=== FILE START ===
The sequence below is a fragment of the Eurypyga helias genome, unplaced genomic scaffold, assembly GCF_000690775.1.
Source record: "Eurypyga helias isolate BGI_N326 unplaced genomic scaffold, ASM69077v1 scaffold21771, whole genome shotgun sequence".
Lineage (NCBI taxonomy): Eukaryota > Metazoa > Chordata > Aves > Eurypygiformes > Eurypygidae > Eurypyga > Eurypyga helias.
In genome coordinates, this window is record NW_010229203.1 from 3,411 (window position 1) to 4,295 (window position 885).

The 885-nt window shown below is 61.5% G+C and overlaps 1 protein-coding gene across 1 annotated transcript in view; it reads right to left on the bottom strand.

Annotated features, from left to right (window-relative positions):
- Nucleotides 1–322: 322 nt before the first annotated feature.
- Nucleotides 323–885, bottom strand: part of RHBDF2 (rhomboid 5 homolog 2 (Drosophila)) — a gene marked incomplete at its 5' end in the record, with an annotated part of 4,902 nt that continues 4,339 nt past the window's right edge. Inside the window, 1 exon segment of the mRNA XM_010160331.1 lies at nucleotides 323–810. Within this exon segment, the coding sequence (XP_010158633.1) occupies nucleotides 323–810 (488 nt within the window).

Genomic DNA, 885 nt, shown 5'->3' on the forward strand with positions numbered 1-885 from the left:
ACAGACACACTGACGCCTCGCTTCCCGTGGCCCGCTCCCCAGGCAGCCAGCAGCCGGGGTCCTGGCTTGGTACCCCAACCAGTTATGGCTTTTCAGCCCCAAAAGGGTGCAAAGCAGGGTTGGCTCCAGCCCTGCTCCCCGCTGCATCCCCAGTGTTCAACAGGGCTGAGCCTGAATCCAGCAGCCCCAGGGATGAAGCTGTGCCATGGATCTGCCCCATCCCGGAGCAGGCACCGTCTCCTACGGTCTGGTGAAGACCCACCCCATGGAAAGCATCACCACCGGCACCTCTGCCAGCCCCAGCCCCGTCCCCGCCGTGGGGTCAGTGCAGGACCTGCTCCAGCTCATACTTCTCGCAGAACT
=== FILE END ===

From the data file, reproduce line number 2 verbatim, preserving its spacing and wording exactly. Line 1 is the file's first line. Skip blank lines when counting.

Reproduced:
Source record: "Eurypyga helias isolate BGI_N326 unplaced genomic scaffold, ASM69077v1 scaffold21771, whole genome shotgun sequence".